Similarly, Gotthardt presented no evidence that the 26 extra days that she alleged Amtrak held her out of service had anything to do with Amtrak’s hostile work environment. The district court rejected her claim that her punishment consti-tuted sex discrimination, stating that “[t]he punishment that Gotthardt received for rules violations while operating the train was not disparate. Similar discipline was assessed against male employees assisting her as firemen. ” This finding also finds support in the record.


Although Gotthardt showed that she missed work, the record supports the district court’s conclusion that the hostile work environment created by Amtrak did not cause her absence. Therefore, the district court did not err in finding that Gotthardt failed to prove the extent of her damages in Gotthardt I and refusing to award back pay.



For the foregoing reasons, we AFFIRM the district court’s orders.



The Honorable Phyllis A. Kravitch, Senior Judge, United States Court of Appeals for the Eleventh Circuit, sitting by designation.


Gotthardt also alleged violations of the California Fair Employment and Housing Act, Cal. Govt. Code S 12900 et seq. (“FEHA”). For reasons that do not affect this appeal, the district court declined to address Gotthardt’s FEHA claims.


The trial judge in both Gotthardt I and Gotthardt II was Magistrate Judge Joan S. Brennan, who sat by stipulation of the parties. Gotthardt I was not decided by the jury because its claims arose before Congress passed the November 1991 amendments to Title VII, which provided for jury trials.


The trial judge instructed the jury not to consider any evidence of Gotthardt’s wage and benefit losses when it computed the damages award.


Amtrak has not appealed the $300,000 compensatory damages award.


The Equal Employment Opportunity Commission also has interpreted section 1981a to exclude front pay from its cap. Because relief recoverable under S 706(g) is not deemed to be compensatory damages, complaining parties may recover full compensation for back pay, interest on backpay, frontpay, or any relief that would have been available under Title VII . . . without inclusion in the caps. Although some may contend that frontpay is a “future pecuniary loss” to be included in the caps, the Commission disagrees. Frontpay is a type of “relief authorized under Title VII” and, therefore, is excluded from the definition of compensatory damages and is not included in the caps.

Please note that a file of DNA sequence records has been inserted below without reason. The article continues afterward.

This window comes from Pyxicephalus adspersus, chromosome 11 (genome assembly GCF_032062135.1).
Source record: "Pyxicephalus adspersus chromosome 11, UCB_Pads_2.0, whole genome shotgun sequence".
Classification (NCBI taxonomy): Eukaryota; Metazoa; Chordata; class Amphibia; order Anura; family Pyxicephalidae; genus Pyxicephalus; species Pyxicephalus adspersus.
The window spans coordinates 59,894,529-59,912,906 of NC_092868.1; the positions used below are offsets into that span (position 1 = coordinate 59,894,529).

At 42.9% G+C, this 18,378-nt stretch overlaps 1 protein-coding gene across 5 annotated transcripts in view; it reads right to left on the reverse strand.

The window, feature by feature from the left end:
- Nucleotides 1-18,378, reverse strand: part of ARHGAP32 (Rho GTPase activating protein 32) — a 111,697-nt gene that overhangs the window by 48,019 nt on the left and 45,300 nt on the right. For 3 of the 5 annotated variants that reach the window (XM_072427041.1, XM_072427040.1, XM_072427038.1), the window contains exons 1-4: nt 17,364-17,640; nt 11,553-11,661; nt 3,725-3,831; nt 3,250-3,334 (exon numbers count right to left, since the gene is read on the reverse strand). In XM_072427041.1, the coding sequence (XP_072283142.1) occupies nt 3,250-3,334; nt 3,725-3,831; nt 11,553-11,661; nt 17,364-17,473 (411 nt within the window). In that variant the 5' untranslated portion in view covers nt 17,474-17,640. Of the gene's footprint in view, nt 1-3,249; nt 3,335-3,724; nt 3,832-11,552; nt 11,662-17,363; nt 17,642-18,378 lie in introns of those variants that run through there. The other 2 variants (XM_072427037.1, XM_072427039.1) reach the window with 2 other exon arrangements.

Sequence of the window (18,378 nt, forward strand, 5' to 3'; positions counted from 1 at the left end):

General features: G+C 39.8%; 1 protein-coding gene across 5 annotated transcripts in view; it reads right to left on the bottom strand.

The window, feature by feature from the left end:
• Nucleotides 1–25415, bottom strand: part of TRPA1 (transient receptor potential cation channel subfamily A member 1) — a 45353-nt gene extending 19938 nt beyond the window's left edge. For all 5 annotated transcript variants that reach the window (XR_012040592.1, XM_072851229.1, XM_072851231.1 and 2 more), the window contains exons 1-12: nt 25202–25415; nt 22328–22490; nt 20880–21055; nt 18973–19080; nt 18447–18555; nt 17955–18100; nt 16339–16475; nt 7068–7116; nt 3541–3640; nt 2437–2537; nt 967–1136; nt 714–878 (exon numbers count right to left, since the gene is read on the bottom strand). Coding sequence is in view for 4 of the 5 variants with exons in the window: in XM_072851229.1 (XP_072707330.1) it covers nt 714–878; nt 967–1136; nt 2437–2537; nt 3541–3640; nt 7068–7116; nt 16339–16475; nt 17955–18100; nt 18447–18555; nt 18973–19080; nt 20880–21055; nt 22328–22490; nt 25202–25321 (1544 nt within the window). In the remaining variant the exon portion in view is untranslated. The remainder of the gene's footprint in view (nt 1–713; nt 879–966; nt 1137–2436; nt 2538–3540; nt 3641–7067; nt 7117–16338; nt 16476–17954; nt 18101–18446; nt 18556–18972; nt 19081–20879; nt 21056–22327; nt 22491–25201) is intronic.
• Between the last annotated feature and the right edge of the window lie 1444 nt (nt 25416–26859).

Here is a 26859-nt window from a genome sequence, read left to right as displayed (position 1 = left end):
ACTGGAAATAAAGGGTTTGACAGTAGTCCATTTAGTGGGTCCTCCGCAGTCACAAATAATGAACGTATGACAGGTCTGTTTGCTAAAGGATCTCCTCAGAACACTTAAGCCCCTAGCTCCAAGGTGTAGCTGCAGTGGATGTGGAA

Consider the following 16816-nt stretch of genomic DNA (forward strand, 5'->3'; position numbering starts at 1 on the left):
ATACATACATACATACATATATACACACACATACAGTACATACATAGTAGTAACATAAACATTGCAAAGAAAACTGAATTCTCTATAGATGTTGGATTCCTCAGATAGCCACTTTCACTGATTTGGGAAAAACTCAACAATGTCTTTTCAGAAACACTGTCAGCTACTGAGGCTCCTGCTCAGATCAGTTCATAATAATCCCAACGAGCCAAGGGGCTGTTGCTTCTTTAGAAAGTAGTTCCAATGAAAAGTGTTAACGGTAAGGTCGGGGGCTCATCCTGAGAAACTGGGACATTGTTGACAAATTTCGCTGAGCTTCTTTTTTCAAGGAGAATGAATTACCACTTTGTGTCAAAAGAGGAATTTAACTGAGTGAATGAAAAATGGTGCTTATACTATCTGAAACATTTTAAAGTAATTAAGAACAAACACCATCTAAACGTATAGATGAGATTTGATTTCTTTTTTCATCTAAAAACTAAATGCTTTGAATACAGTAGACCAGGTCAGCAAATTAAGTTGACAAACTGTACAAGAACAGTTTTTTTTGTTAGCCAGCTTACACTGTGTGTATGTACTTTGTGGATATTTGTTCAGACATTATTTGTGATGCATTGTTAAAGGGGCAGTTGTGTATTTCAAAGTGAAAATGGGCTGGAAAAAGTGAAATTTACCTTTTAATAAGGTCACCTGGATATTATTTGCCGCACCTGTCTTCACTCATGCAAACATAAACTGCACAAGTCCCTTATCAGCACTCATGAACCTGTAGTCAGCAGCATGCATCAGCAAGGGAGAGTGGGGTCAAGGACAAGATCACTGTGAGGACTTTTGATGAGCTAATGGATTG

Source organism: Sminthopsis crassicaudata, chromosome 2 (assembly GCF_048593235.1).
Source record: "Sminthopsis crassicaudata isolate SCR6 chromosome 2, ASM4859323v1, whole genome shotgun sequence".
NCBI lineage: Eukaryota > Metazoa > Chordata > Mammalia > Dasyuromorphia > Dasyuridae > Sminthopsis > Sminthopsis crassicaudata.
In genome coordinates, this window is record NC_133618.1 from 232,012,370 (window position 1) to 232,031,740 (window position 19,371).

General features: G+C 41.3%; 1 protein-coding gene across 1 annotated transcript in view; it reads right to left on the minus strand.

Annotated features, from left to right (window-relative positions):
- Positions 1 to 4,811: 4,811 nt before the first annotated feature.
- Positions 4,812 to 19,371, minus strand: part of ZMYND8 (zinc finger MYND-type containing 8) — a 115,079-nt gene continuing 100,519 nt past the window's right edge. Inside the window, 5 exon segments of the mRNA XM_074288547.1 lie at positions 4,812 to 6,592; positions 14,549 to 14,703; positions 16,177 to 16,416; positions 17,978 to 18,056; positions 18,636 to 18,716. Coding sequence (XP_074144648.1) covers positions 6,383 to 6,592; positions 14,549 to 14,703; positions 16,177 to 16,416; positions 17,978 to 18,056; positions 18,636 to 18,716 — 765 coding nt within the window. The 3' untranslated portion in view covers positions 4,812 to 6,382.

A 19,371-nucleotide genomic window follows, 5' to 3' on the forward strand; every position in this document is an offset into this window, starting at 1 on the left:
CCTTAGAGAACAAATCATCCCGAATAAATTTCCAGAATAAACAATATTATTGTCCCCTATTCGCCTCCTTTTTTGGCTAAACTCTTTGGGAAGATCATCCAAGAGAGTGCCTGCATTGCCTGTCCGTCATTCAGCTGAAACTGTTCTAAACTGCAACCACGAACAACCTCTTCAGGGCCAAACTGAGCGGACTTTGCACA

EEOC: Policy Guide on Compensatory and Punitive Damages Under 1991 Civil Rights Act, 8 Lab. Rel. Rep. Fair Empl. Prac. Manual (BNA) 405:7091, 7094 (July 7, 1992). When interpreting the provisions of a statute, we may defer to the interpretation of the agency charged with the statute’s administration “unless it contravenes the express language of the statute or clear congressional intent.” Wilderness Soc’y v. Dombeck, 168 F.3d 367, 370 (9th Cir. 1999). In this case, however, we need not determine whether we should defer to the EEOC’s view, because it is consistent with our understanding of Congress’s intent.


Amtrak also argues that the jury found it liable only for a hostile work environment created in 1990 and 1991, and that the district court therefore could award equitable relief only for harms caused by Gotthardt’s experiences in those years. In fact, however, the judge instructed the jury that “[y]ou may find for Gotthardt on any claim of. . . hostile work environment only if Gotthardt has proven by a preponderance of the evidence that at least part of Amtrak’s conduct constituting . . . a hostile work environment took place after March 29th, 1994.”


In February 1989, Gotthardt was working as a fireman on a train that hit four young people, killing them. The train crew was not at fault. After the accident, Gotthardt received treatment for PTSD for eleven months.


Amtrak argues that the district court should not have credited Dr. Rivoire’s testimony over the competing testimony of Dr. Mandel, Amtrak’s psychological expert. We see no evidence, however, that Dr. Rivoire was not qualified as an expert or that the district court could not reasonably have found her testimony to be more convincing than Dr. Mandel’s.


Amtrak also suggests that the district court should have considered the possibility that Amtrak’s “well-publicized financial difficulties,” would cause it to cease operations before 2008. Because Amtrak introduced no evidence concerning its financial prospects, this argument is without merit.


Amtrak also claims that the district court erred in awarding back pay in Gotthardt II. Its arguments are similar to those it makes on the front pay issue: that the hostile work environment for which Amtrak was held liable did not cause Gotthardt’s PTSD, that Gotthardt was not qualified for the Capitol Run, and that Gotthardt failed to mitigate her damages. We reject these arguments for the reasons discussed above.